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Footnotes and Exile:

In Russian, "a reference in a footnote" and "internal exile" (often as a form of criminal punishment) are the same word, ссылка (ssylka). Odd but true.

Or maybe not so odd, given the root "send"; the footnote sends you to another source, the exile to another city. So remember: Footnotes are the Siberia of your article (and endnotes, I suppose, the Kamchatka).

The Cabbage (mail):
I guess that makes Poland the doormat roadmap.
2.15.2008 3:08pm
DavidAWW (mail):
Shorter Gulag Archipelago:

Alas, I was relegated to a footnote.
2.15.2008 3:26pm
judgment:
Twenty postings on the briefs in DC v Heller (plus one posting on gun control in space) and zero postings on either the school shooting at NIU or the threatened school shooting at Alabama Law School.
2.15.2008 3:32pm
Sean M:
Good thing this is Volokh Conspiracy, judgment, as opposed to cnn.com. If it were cnn, I'd be pretty annoyed.
2.15.2008 3:37pm
Sean M:
What's more, like the jails in Siberia, the footnotes are too populated with things that do not belong there, yet are imposed by unyielding editors bound to "order" and "tradition."
2.15.2008 3:38pm
judgment:
Sean M:

You are exactly correct. This is the Volokh Conspiracy, which is one of the best websites in the world for intelligent discussion of gun control laws. And usually events like school shootings stir up a great deal of public debate about gun control laws. So to not read about those events on VC is more than a little odd. My only hope is that some of the bloggers are waiting for more details before weighing in.
2.15.2008 3:50pm
Anderson (mail):
In Soviet Union, footnote exiles YOU!
2.15.2008 3:59pm
Eugene Volokh (www):
judgment: I appreciate your kind words about the site, and of course we've blogged a good deal about school shootings before; do a search on Virginia Tech on this site, for instance, and you'll see quite a few such posts.

At the same time, because we're generally scholars, not reporters, we have a tendency to try to focus on things on which we have something new to say -- and I'm not sure how much new there is to say about the Northern Illinois shooting. (I haven't heard anything about the Alabama threat, though I'll look into that.) Occasionally we do repeat the pretty familiar observations, and I certainly wouldn't fault a coblogger for doing so, when a news event offers an occasion for repeating something that bears repeating. But sometimes we're inclined not to say much unless we feel there's something at least relatively unfamiliar that we can say on the subject.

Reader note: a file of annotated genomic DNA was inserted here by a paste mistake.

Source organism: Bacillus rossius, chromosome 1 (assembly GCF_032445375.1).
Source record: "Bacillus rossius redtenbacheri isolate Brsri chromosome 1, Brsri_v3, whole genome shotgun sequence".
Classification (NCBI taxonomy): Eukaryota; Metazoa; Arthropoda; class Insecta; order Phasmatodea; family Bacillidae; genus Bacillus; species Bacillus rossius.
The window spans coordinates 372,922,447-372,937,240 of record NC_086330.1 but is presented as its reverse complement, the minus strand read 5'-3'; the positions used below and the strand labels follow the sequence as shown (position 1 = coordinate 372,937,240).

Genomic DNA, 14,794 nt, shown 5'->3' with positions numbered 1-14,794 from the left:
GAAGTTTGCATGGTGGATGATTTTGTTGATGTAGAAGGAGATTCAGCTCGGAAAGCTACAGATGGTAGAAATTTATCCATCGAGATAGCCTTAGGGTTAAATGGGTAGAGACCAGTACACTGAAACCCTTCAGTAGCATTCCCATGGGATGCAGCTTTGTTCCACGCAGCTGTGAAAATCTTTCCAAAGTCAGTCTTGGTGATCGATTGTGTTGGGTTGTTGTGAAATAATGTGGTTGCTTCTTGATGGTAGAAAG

Note that the posts about the Heller briefs at least pointed readers to documents they otherwise wouldn't have seen, and pointed to some arguments (e.g., about gays and guns) that are relatively unfamiliar.
2.15.2008 4:00pm
ys:
In many non-law fields the preferred term for pointers to sources is simply "references" rather than "*notes" and that of course also has moving (carrying) something at its root, just like sending. So, a reFERence can transFER you to parts unknown.
2.15.2008 7:02pm
Dr. Weevil (mail) (www):
Tangential, but it involves a similar odd pair of meanings from the other side of the Russian-English divide:

In San Francisco around 1980 I was working with a recent arrival from Leningrad, a mathematician, who was shocked to hear that in English what sidewalks are made of is also the opposite of 'abstract'. She of course knew the second meaning, but had not heard the first, and thought it was "SO silly".

Even more tangential:

One day as we left work she said "See you later, alligator -- ha ha, I got that from Asya" (her 13-yeard-old daughter). When I told her the proper reply ("After while, crocodile") she was thrilled: "Asya will think I am SO smart".
2.15.2008 11:05pm
A Guest:
There's a whole word for "a reference in a footnote"? Who comes up with this stuff?
2.16.2008 1:41am